Melanie’s brain and eyes

We are waiting for her MRI and CT scans to come in. They were taken a while ago when she had this weird infection around her eyes.

The scans show some abnormality in her brain and the consultants are not entirely sure what that means. Some think that they are sign of leukaemia cells. Not to take any chances, they add additional chemo injections through the spine.

They also suggest radiotherapy on the head after the chemo treatments are over.

Nick is the ward’s naughty boy

There is this boy in the ward, named Nick. He is always around, going from one room to another, visiting other kids. He is 14yrs old. He seems physically much smaller and younger than his age but mentally much older. He’s been in and out of hospitals for about four years.

I understand that he will have a bone marrow transplant soon. He is given 20% success. I don’t know how to interpret this number. Is it good or bad? I take it as bad. I feel sorry for him. I also think that, despite Melanie’s aggressive condition, she stands a better chance than him.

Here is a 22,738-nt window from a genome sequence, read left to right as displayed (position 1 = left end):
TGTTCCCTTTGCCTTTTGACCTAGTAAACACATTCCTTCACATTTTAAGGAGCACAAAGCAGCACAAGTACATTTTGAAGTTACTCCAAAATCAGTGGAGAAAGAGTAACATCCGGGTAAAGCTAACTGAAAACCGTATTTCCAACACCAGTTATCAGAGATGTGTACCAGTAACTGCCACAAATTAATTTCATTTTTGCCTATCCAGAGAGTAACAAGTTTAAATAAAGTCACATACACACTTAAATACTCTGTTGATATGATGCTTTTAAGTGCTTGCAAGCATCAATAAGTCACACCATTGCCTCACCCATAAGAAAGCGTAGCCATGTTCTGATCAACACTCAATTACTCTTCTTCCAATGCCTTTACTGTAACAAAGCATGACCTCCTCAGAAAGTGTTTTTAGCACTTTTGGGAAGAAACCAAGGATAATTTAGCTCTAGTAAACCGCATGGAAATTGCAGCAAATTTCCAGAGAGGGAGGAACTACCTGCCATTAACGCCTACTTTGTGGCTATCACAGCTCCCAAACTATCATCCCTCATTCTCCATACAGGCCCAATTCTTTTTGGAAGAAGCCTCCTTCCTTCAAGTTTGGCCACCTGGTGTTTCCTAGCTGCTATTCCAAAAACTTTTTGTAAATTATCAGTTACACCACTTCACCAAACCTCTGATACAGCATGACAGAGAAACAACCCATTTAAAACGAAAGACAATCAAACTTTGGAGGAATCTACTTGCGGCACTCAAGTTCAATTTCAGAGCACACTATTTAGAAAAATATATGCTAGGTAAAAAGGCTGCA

Few months or few years – it is the same

I am in the ward kitchen. I meet Brian’s mum. It is funny how we talk about each other. First names are not used. It is always someone’s mum and dad. Brian’s mum tells me that they came from South Africa and have been waiting for a donor for more than half a year. Finally there is one found and now little Brian is getting for the transplant. He’s been on an doff hospitals for the past five years.

The boy next room

There is this boy, named Andy. He is 14 yrs old. I find out that he has been in and out of hospital for the last four years. I am terrified. Fours years of treatment… Goodness this sounds awful amount of time. The doctors said Melanie will be given the standard four month-course chemotherapy treatment.